5 min read

3 Ways Your APIs are Leaving Money On the Table

As business models for API consumption evolve, companies are increasingly leaving money on the table by not adapting their API usage policies and onboarding processes accordingly.
3 Ways Your APIs are Leaving Money On the Table
Just because your APIs were free to consume in the past does not mean they should continue to be in the future.

MuleSoft & Deloitte recently published their 2023 connectivity report, and the standout statistic for me was that based on over 1000 responses from mid to large companies around the world, APIs were responsible for generating 38% of an organization’s revenue.

Despite that statistic, I believe that for many companies, this number is far more aspirational than reality, but it has caused many companies we speak with to ask themselves, are our APIs leaving money on the table?

Recently, both Twitter and Reddit have faced the same question publicly and have clearly indicated that they believe their APIs represent untapped revenue streams, and many of the traditional enterprises we work with have come to the same conclusion.

Based on these recent experiences, we wanted to share some of the main ways we see companies leaving money on the table with their APIs.

Mistake #1: Not Adapting Your Existing API Business Model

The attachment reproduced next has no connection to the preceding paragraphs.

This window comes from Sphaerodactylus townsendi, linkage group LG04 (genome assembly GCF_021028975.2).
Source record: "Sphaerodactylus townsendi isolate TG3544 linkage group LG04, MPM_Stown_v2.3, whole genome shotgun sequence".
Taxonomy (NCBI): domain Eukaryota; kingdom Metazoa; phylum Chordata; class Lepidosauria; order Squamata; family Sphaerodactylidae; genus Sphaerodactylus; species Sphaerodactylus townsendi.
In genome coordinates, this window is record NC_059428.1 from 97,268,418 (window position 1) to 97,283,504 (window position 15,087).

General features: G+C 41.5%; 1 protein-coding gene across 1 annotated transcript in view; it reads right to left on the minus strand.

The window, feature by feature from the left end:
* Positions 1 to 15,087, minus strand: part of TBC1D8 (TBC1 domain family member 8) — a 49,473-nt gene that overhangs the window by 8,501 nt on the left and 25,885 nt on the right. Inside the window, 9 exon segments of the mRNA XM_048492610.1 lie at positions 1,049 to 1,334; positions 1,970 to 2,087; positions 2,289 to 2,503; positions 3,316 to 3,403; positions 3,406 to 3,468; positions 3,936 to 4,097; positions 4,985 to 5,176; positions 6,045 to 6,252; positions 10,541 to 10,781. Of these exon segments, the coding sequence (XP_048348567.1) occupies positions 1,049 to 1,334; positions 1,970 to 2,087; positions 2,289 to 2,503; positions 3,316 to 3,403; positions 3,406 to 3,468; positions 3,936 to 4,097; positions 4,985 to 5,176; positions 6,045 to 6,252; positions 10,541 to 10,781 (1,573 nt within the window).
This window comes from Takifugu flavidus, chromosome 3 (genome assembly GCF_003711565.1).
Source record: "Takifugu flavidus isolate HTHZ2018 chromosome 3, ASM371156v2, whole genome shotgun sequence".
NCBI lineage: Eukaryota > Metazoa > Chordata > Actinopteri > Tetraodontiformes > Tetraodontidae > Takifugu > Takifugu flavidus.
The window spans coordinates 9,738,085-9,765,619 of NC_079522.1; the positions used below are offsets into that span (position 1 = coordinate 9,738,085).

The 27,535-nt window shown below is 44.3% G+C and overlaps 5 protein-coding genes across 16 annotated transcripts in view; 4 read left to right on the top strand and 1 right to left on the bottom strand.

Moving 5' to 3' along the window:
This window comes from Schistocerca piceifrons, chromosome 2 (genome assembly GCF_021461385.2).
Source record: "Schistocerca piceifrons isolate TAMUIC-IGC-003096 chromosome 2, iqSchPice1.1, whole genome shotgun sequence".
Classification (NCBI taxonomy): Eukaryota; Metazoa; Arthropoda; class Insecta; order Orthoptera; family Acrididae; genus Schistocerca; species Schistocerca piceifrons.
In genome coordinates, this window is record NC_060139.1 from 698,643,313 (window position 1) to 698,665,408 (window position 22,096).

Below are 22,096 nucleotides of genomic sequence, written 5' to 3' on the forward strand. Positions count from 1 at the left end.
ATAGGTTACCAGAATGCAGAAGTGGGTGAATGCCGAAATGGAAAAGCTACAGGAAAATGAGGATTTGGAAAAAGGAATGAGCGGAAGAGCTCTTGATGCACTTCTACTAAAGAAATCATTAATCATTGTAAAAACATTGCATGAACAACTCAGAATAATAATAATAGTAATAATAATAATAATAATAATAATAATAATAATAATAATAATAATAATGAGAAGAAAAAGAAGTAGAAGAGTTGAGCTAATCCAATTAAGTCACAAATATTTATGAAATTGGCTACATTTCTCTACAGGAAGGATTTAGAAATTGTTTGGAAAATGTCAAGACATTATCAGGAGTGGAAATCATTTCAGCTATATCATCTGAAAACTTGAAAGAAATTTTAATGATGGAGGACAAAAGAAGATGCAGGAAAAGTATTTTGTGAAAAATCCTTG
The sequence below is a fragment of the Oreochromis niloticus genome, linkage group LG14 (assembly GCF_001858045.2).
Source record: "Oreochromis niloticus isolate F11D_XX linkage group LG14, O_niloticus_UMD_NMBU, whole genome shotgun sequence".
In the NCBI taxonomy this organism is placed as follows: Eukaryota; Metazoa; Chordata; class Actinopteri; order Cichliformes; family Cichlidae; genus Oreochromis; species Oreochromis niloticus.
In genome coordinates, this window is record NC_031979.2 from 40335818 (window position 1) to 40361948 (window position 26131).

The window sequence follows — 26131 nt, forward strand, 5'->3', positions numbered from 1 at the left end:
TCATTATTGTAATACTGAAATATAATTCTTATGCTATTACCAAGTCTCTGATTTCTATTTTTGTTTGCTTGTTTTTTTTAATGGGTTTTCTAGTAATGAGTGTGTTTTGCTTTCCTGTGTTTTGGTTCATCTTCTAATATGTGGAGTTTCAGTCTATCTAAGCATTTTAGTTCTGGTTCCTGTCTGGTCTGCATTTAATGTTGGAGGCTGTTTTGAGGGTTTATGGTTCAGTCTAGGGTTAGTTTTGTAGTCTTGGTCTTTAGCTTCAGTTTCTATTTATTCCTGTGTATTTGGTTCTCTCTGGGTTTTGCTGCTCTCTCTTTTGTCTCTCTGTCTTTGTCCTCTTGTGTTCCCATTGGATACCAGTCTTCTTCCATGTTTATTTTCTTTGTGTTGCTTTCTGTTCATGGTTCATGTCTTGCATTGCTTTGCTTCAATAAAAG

Let’s first quickly explain two important types of API monetization: Directly-monetized APIs are those that are ‘pay to use,’ (i.e. Plaid’s API catalog for financial services). Typically in these cases, the API is the product, and thus it makes the most sense for customers to pay to use it. Other common examples of API products are Twilio & Stripe.

Indirectly-monetized APIs are those that are free to use, but amplify consumption of a digital product or platform that creates revenue in another manner.

A great example of an indirectly-monetized API catalog comes from eBay. In eBay’s case, a core objective is to make it easier for power sellers to list and close more auctions, because eBay makes money every time that an auction closes. The more effective the API, the more revenue is created, but no one pays to use the eBay API, and charging for use of this API would be counterproductive as it would de-incentivize eBay’s largest clients to list auctions on eBay.

As an interesting related fact: as early as 2015, eBay reported that it derived more revenue from auctions listed via API than those that were not, so this has clearly been a very effective revenue-generating API strategy that does not involve directly charging for access to the API.

Although the distinction above between directly and indirectly-monetized APIs is fairly clear-cut, things get murky for enterprises when their indirectly-monetized APIs start being used in ways that were not originally envisioned.